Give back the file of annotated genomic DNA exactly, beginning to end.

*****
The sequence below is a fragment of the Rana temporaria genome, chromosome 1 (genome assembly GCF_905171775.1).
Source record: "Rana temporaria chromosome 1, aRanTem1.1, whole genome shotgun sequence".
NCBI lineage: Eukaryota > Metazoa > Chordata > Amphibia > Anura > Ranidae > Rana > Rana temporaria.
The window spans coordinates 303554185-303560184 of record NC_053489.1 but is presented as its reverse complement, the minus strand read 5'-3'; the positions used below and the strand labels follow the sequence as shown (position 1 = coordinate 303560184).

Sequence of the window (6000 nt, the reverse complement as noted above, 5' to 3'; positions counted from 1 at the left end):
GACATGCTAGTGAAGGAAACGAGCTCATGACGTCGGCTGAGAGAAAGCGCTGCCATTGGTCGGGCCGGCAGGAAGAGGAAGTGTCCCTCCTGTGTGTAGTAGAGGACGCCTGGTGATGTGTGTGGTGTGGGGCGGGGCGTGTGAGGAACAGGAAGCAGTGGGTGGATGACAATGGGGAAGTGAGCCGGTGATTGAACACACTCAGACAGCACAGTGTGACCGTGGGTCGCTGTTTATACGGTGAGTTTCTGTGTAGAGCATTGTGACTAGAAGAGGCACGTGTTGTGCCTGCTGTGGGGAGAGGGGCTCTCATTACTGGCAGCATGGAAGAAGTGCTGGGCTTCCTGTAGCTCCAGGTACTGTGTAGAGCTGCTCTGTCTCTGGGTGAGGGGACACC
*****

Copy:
The sequence below is a fragment of the Rana temporaria genome, chromosome 1 (genome assembly GCF_905171775.1).
Source record: "Rana temporaria chromosome 1, aRanTem1.1, whole genome shotgun sequence".
NCBI lineage: Eukaryota > Metazoa > Chordata > Amphibia > Anura > Ranidae > Rana > Rana temporaria.
The window spans coordinates 303554185-303560184 of record NC_053489.1 but is presented as its reverse complement, the minus strand read 5'-3'; the positions used below and the strand labels follow the sequence as shown (position 1 = coordinate 303560184).

Sequence of the window (6000 nt, the reverse complement as noted above, 5' to 3'; positions counted from 1 at the left end):
GACATGCTAGTGAAGGAAACGAGCTCATGACGTCGGCTGAGAGAAAGCGCTGCCATTGGTCGGGCCGGCAGGAAGAGGAAGTGTCCCTCCTGTGTGTAGTAGAGGACGCCTGGTGATGTGTGTGGTGTGGGGCGGGGCGTGTGAGGAACAGGAAGCAGTGGGTGGATGACAATGGGGAAGTGAGCCGGTGATTGAACACACTCAGACAGCACAGTGTGACCGTGGGTCGCTGTTTATACGGTGAGTTTCTGTGTAGAGCATTGTGACTAGAAGAGGCACGTGTTGTGCCTGCTGTGGGGAGAGGGGCTCTCATTACTGGCAGCATGGAAGAAGTGCTGGGCTTCCTGTAGCTCCAGGTACTGTGTAGAGCTGCTCTGTCTCTGGGTGAGGGGACACC